For Lucy, the coaching change has led her towards more accountability and consistency. “I’m putting a lot more effort in because I know I’m going to be held accountable for it and I’m doing more of the stuff I need to do rather than what I want to do,” Lucy shared.

From speaking to Lucy for this article and previously for the podcast that I host, I was struck by her maturity and how well put together she was. Anything I asked was given a considered answer and the answers made sense and, more so, made sense for her – not the familiar “I better say what an athlete would say” answer.

It would be easy and pretty understandable for a 16-year-old to qualify for Semifinals and feel like they’ve arrived before, ultimately, crumbling under the pressure and the bright lights. Lucy has had her fair share of expectation weighted upon her already, seen as a start for the last couple of years and talked about since she was 14, she isn’t going to Berlin underprepared, mentally, for what lies ahead. “Last year, being the favorite (for the 14/15 group) really freaked me out which, to be honest, wasn’t even that big so that’s worrying,” she joked. “I’m glad it happened,” she continued, “because now I know what that feels like and how I can handle it”.

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So, what of expectations for Berlin then? For Lucy, she knows she is young in the sport, figuratively and literally, and is doing whatever the opposite of putting her eggs in one basket is. “I’ll still be competing in the teen category. To be completely honest, I know I’m not on the same level as the elites, that’s not a confidence thing, just being realistic with myself. Semifinals are for experience, getting used to the atmosphere and being surrounded by all the big names,” she said.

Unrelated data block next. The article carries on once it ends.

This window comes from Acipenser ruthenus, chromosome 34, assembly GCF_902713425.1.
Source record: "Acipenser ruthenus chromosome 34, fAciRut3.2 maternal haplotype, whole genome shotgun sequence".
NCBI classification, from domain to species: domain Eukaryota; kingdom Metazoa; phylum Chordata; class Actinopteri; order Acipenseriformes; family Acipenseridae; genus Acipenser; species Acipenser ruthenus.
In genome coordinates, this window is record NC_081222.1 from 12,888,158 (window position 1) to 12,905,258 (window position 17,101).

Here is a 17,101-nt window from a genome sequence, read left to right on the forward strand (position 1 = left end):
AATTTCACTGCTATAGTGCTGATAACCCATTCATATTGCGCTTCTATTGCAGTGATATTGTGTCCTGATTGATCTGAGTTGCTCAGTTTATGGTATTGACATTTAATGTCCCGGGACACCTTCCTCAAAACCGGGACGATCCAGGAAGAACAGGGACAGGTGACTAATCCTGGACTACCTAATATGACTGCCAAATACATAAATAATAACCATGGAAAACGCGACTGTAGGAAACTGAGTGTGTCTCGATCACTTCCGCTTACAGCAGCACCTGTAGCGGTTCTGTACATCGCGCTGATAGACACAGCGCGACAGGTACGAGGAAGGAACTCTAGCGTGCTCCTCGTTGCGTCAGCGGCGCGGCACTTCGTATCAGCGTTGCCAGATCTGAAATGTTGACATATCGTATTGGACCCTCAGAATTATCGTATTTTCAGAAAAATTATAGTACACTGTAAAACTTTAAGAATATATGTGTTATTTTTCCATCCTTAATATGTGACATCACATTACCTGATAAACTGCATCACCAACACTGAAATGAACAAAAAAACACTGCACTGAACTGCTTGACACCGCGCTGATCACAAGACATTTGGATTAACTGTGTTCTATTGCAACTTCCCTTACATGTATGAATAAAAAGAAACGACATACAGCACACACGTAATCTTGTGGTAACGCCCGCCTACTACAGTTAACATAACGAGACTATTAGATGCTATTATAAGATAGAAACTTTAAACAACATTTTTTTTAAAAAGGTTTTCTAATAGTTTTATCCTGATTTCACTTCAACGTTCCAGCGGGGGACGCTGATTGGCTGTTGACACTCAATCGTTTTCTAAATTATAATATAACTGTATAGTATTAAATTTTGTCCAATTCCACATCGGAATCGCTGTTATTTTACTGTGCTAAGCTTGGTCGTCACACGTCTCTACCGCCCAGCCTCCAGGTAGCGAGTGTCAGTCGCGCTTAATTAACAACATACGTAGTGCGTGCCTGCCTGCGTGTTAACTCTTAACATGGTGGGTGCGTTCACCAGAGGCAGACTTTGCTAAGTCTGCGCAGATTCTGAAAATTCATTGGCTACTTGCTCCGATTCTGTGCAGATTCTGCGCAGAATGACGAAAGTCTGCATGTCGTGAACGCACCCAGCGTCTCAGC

I haven’t done Chemistry in years, but, when I think of Ste at Semifinals the image that pops into my head is of a free radical. There’s no confines, no expectation, no predictability. It turns out, it’s a view he shares himself. “I have no expectations. I want to come up against the best and see where I fall. The pressure is off and I’m excited to see what damage I can do with that frame of mind,” he said. “I had the realization this week too that people don’t care, it sounds negative but if you have the attitude that nobody cares really, nobody cares if I fail, nobody cares if I succeed. It doesn’t really matter, although you maybe feel a bit of increased feeling of self-importance when people congratulate you for qualifying for Semifinals or the Games, the day after nobody gives a fuck, they’re living their own lives, they have to walk the dog and change the baby. When you take on that attitude you stop caring what other people think, it’s quite refreshing take to have on life, it takes the pressure off.”

I care Ste.

Two athletes bound for Berlin, both with no expectations or weight of pressure on them, both capable of impacting the competition and leaving a mark, both with one eye on a firmer goal, one with youth and vigour, one with age and experience. Hopefully, two new reasons for you to keep an eye on Europe.